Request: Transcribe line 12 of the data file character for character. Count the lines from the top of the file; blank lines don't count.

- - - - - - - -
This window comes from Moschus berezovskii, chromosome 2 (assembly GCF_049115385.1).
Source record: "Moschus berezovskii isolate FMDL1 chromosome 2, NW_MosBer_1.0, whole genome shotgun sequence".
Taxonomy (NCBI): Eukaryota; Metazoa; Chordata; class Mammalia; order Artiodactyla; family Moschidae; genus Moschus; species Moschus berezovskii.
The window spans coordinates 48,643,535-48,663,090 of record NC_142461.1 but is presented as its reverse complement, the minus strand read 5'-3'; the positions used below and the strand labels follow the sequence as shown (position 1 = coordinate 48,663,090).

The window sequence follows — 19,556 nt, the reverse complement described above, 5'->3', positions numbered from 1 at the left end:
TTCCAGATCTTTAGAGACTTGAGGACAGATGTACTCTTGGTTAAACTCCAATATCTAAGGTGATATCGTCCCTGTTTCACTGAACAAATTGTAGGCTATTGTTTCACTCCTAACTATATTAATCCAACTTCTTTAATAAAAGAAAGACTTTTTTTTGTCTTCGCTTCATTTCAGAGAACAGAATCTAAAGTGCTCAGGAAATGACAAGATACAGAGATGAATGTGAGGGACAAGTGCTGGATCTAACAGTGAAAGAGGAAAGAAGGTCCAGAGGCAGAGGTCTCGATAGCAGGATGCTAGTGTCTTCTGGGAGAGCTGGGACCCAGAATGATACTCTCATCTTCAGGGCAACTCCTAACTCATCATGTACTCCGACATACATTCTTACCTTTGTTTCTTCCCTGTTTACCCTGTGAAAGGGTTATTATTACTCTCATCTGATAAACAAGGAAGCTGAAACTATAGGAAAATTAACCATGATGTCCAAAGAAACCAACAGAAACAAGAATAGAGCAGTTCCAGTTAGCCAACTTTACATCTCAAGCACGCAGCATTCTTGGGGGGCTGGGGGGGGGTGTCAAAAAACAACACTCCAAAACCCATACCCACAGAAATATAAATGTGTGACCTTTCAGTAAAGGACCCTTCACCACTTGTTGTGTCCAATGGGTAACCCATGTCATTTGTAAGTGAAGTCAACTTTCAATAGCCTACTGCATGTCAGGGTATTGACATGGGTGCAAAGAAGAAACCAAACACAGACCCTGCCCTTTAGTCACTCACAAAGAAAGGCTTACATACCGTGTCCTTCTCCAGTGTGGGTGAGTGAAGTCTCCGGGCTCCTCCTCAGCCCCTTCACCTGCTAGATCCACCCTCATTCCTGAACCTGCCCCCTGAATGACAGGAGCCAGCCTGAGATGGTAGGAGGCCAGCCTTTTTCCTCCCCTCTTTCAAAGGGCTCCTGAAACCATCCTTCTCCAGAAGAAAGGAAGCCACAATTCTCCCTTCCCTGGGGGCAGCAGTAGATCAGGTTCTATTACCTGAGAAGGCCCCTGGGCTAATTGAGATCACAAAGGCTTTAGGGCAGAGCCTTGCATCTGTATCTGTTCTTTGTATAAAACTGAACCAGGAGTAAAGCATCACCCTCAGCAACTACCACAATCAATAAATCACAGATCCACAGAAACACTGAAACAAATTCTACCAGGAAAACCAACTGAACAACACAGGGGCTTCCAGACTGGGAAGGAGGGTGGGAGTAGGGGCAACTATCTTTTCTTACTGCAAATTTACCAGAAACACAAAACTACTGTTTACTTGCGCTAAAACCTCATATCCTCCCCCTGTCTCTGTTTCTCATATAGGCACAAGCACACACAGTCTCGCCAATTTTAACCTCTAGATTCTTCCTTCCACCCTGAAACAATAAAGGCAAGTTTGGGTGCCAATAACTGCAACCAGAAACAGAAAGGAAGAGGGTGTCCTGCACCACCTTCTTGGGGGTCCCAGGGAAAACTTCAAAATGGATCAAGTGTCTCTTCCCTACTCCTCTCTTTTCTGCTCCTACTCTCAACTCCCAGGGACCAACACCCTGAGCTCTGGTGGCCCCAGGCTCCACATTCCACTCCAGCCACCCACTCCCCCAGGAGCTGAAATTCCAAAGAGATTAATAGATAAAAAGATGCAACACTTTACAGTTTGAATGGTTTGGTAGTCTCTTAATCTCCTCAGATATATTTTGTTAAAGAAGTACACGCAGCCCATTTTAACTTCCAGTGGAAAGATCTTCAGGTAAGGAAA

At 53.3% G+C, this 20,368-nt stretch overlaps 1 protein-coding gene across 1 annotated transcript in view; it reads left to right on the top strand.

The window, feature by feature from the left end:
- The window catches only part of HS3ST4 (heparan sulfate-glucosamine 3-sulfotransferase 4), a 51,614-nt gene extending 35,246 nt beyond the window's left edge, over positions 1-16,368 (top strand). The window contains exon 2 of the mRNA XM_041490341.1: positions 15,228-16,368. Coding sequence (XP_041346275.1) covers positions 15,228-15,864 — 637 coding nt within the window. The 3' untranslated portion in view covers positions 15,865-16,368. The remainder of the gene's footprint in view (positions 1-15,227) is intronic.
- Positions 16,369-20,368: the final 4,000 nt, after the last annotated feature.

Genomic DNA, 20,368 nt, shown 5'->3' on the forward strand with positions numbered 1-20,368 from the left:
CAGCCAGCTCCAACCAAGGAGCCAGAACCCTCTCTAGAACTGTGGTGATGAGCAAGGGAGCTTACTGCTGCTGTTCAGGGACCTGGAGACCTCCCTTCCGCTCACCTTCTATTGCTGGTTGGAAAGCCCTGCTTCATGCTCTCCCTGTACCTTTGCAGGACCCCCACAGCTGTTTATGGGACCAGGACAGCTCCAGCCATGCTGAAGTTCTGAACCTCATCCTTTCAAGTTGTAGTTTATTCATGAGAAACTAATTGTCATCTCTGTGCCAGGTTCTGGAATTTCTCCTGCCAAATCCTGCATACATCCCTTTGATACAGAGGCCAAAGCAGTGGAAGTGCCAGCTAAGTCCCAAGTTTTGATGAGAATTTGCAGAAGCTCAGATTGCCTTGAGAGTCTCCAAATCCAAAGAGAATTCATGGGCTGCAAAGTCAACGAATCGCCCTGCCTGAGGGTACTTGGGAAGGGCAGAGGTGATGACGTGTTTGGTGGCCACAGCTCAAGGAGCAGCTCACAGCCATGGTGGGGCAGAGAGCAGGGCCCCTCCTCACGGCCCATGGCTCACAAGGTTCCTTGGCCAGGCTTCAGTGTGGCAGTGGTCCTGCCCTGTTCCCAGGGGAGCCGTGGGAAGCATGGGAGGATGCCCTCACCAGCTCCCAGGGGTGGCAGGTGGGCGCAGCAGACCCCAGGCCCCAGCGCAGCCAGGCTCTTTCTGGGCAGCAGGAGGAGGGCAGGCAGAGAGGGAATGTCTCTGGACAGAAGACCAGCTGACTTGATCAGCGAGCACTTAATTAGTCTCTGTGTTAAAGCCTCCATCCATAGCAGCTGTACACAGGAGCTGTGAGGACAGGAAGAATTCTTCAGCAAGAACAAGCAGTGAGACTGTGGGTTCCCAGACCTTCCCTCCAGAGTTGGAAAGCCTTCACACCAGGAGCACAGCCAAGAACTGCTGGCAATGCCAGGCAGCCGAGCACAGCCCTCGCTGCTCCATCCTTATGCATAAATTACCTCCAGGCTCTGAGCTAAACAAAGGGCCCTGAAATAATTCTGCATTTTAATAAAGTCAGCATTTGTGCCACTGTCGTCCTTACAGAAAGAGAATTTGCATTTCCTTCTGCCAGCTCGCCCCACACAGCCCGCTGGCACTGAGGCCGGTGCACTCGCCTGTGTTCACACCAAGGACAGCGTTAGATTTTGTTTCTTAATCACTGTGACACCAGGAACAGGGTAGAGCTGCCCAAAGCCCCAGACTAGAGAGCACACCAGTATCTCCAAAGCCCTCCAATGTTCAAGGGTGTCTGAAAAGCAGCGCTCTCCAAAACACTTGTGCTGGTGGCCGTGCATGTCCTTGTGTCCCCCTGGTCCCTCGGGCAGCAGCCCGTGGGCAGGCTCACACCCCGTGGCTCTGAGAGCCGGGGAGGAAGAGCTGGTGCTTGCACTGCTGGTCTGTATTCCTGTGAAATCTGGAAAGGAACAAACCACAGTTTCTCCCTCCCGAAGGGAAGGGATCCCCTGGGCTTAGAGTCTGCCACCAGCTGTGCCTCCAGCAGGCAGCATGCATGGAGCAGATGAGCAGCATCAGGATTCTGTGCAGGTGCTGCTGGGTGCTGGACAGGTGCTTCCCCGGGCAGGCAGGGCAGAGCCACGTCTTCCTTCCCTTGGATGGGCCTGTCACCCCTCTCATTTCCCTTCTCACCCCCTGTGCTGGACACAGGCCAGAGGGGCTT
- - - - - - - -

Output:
CAGCCAGCTCCAACCAAGGAGCCAGAACCCTCTCTAGAACTGTGGTGATGAGCAAGGGAGCTTACTGCTGCTGTTCAGGGACCTGGAGACCTCCCTTCCGCTCACCTTCTATTGCTGGTTGGAAAGCCCTGCTTCATGCTCTCCCTGTACCTTTGCAGGACCCCCACAGCTGTTTATGGGACCAGGACAGCTCCAGCCATGCTGAAGTTCTGAACCTCATCCTTTCAAGTTGTAGTTTATTCATGAGAAACTAATTGTCATCTCTGTGCCAGGTTCTGGAATTTCTCCTGCCAAATCCTGCATACATCCCTTTGATACAGAGGCCAAAGCAGTGGAAGTGCCAGCTAAGTCCCAAGTTTTGATGAGAATTTGCAGAAGCTCAGATTGCCTTGAGAGTCTCCAAATCCAAAGAGAATTCATGGGCTGCAAAGTCAACGAATCGCCCTGCCTGAGGGTACTTGGGAAGGGCAGAGGTGATGACGTGTTTGGTGGCCACAGCTCAAGGAGCAGCTCACAGCCATGGTGGGGCAGAGAGCAGGGCCCCTCCTCACGGCCCATGGCTCACAAGGTTCCTTGGCCAGGCTTCAGTGTGGCAGTGGTCCTGCCCTGTTCCCAGGGGAGCCGTGGGAAGCATGGGAGGATGCCCTCACCAGCTCCCAGGGGTGGCAGGTGGGCGCAGCAGACCCCAGGCCCCAGCGCAGCCAGGCTCTTTCTGGGCAGCAGGAGGAGGGCAGGCAGAGAGGGAATGTCTCTGGACAGAAGACCAGCTGACTTGATCAGCGAGCACTTAATTAGTCTCTGTGTTAAAGCCTCCATCCATAGCAGCTGTACACAGGAGCTGTGAGGACAGGAAGAATTCTTCAGCAAGAACAAGCAGTGAGACTGTGGGTTCCCAGACCTTCCCTCCAGAGTTGGAAAGCCTTCACACCAGGAGCACAGCCAAGAACTGCTGGCAATGCCAGGCAGCCGAGCACAGCCCTCGCTGCTCCATCCTTATGCATAAATTACCTCCAGGCTCTGAGCTAAACAAAGGGCCCTGAAATAATTCTGCATTTTAATAAAGTCAGCATTTGTGCCACTGTCGTCCTTACAGAAAGAGAATTTGCATTTCCTTCTGCCAGCTCGCCCCACACAGCCCGCTGGCACTGAGGCCGGTGCACTCGCCTGTGTTCACACCAAGGACAGCGTTAGATTTTGTTTCTTAATCACTGTGACACCAGGAACAGGGTAGAGCTGCCCAAAGCCCCAGACTAGAGAGCACACCAGTATCTCCAAAGCCCTCCAATGTTCAAGGGTGTCTGAAAAGCAGCGCTCTCCAAAACACTTGTGCTGGTGGCCGTGCATGTCCTTGTGTCCCCCTGGTCCCTCGGGCAGCAGCCCGTGGGCAGGCTCACACCCCGTGGCTCTGAGAGCCGGGGAGGAAGAGCTGGTGCTTGCACTGCTGGTCTGTATTCCTGTGAAATCTGGAAAGGAACAAACCACAGTTTCTCCCTCCCGAAGGGAAGGGATCCCCTGGGCTTAGAGTCTGCCACCAGCTGTGCCTCCAGCAGGCAGCATGCATGGAGCAGATGAGCAGCATCAGGATTCTGTGCAGGTGCTGCTGGGTGCTGGACAGGTGCTTCCCCGGGCAGGCAGGGCAGAGCCACGTCTTCCTTCCCTTGGATGGGCCTGTCACCCCTCTCATTTCCCTTCTCACCCCCTGTGCTGGACACAGGCCAGAGGGGCTT